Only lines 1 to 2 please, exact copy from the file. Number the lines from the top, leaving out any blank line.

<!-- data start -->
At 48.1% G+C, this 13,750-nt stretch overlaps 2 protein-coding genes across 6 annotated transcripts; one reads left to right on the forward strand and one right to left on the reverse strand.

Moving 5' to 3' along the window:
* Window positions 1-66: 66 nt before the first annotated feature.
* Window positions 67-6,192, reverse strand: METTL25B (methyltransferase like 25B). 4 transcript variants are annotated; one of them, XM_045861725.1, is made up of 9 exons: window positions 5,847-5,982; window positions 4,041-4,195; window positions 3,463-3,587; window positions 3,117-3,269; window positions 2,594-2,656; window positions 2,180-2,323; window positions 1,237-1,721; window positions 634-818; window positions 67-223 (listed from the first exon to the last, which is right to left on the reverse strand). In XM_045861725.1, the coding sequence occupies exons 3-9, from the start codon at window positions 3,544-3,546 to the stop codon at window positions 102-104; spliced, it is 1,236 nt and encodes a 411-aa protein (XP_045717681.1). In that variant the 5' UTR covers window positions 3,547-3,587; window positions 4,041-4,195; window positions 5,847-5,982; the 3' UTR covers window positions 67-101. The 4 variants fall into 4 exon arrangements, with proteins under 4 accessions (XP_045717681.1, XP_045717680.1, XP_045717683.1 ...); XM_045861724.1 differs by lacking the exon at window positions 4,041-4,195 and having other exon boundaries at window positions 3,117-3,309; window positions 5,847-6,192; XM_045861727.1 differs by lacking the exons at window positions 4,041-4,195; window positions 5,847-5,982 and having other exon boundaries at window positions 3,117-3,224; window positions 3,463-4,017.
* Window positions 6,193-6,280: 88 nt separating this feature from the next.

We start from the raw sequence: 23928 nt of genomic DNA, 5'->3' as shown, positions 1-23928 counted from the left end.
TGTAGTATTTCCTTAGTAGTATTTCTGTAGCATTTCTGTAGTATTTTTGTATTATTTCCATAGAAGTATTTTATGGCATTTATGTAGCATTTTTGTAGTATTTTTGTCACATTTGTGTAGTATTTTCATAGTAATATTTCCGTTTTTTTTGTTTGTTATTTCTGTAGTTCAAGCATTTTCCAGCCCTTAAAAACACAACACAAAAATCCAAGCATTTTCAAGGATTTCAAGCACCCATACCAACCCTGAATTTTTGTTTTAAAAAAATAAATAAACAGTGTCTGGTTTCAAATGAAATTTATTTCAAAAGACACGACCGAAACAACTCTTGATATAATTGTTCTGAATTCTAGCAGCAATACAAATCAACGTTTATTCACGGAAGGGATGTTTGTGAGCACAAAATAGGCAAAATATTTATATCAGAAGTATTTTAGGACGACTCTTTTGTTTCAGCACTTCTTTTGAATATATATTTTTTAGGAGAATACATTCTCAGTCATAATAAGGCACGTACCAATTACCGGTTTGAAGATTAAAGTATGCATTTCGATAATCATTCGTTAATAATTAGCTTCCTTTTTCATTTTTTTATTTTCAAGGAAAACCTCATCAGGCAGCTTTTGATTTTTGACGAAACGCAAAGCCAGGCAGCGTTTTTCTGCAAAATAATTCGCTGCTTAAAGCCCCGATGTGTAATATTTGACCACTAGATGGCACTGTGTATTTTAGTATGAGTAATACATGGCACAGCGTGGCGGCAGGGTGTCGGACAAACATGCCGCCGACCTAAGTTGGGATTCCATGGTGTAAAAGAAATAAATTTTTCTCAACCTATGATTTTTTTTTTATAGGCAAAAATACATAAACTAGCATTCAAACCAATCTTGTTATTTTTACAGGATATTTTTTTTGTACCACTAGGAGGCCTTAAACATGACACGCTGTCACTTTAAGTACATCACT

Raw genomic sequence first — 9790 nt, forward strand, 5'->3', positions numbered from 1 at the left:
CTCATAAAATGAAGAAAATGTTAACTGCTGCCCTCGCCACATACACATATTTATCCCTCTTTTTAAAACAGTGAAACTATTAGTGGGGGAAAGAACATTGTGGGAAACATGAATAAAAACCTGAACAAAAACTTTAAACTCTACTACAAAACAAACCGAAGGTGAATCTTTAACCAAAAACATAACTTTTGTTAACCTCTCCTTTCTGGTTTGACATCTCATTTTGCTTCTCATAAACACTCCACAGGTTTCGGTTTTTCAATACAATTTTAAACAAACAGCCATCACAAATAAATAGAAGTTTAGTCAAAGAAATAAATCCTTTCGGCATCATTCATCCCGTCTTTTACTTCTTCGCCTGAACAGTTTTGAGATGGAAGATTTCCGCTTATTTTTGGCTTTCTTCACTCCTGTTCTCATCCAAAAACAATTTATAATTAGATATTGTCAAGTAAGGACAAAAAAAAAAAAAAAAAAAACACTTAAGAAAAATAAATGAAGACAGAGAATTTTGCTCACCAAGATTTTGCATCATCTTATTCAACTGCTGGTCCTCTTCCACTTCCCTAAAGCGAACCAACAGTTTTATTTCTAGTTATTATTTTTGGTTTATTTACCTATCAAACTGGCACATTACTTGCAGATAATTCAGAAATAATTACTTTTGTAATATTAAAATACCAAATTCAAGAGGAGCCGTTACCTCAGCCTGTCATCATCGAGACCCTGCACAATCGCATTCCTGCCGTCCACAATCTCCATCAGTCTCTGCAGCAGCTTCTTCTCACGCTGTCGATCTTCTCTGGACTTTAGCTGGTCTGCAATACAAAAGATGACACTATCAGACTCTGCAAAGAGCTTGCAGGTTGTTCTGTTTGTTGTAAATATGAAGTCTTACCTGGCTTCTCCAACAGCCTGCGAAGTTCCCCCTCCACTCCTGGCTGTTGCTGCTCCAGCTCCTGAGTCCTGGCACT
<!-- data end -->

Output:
At 48.1% G+C, this 13,750-nt stretch overlaps 2 protein-coding genes across 6 annotated transcripts; one reads left to right on the forward strand and one right to left on the reverse strand.

Moving 5' to 3' along the window: